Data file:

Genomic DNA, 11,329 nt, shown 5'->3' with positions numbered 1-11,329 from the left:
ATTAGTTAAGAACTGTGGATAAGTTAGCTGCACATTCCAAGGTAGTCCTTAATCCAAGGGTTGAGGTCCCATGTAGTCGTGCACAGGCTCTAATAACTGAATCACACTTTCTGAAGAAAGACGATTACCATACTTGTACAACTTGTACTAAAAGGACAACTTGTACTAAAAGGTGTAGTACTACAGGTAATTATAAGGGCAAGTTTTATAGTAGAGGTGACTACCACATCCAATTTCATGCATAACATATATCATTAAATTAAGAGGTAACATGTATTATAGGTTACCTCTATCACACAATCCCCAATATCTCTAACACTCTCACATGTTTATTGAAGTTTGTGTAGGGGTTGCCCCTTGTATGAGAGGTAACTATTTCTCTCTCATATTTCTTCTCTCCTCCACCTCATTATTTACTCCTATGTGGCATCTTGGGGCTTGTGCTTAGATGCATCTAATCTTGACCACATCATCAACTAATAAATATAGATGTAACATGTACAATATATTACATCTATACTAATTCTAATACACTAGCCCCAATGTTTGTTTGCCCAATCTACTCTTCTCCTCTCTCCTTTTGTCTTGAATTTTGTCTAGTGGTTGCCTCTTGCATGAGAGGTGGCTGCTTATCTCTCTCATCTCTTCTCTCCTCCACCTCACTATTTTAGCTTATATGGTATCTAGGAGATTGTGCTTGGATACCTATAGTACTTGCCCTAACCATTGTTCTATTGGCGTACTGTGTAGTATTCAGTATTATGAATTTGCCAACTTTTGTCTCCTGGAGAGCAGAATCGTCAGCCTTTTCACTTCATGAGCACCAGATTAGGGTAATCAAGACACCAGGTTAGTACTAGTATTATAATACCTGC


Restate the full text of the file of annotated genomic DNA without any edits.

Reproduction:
Genomic DNA, 11,329 nt, shown 5'->3' with positions numbered 1-11,329 from the left:
ATTAGTTAAGAACTGTGGATAAGTTAGCTGCACATTCCAAGGTAGTCCTTAATCCAAGGGTTGAGGTCCCATGTAGTCGTGCACAGGCTCTAATAACTGAATCACACTTTCTGAAGAAAGACGATTACCATACTTGTACAACTTGTACTAAAAGGACAACTTGTACTAAAAGGTGTAGTACTACAGGTAATTATAAGGGCAAGTTTTATAGTAGAGGTGACTACCACATCCAATTTCATGCATAACATATATCATTAAATTAAGAGGTAACATGTATTATAGGTTACCTCTATCACACAATCCCCAATATCTCTAACACTCTCACATGTTTATTGAAGTTTGTGTAGGGGTTGCCCCTTGTATGAGAGGTAACTATTTCTCTCTCATATTTCTTCTCTCCTCCACCTCATTATTTACTCCTATGTGGCATCTTGGGGCTTGTGCTTAGATGCATCTAATCTTGACCACATCATCAACTAATAAATATAGATGTAACATGTACAATATATTACATCTATACTAATTCTAATACACTAGCCCCAATGTTTGTTTGCCCAATCTACTCTTCTCCTCTCTCCTTTTGTCTTGAATTTTGTCTAGTGGTTGCCTCTTGCATGAGAGGTGGCTGCTTATCTCTCTCATCTCTTCTCTCCTCCACCTCACTATTTTAGCTTATATGGTATCTAGGAGATTGTGCTTGGATACCTATAGTACTTGCCCTAACCATTGTTCTATTGGCGTACTGTGTAGTATTCAGTATTATGAATTTGCCAACTTTTGTCTCCTGGAGAGCAGAATCGTCAGCCTTTTCACTTCATGAGCACCAGATTAGGGTAATCAAGACACCAGGTTAGTACTAGTATTATAATACCTGC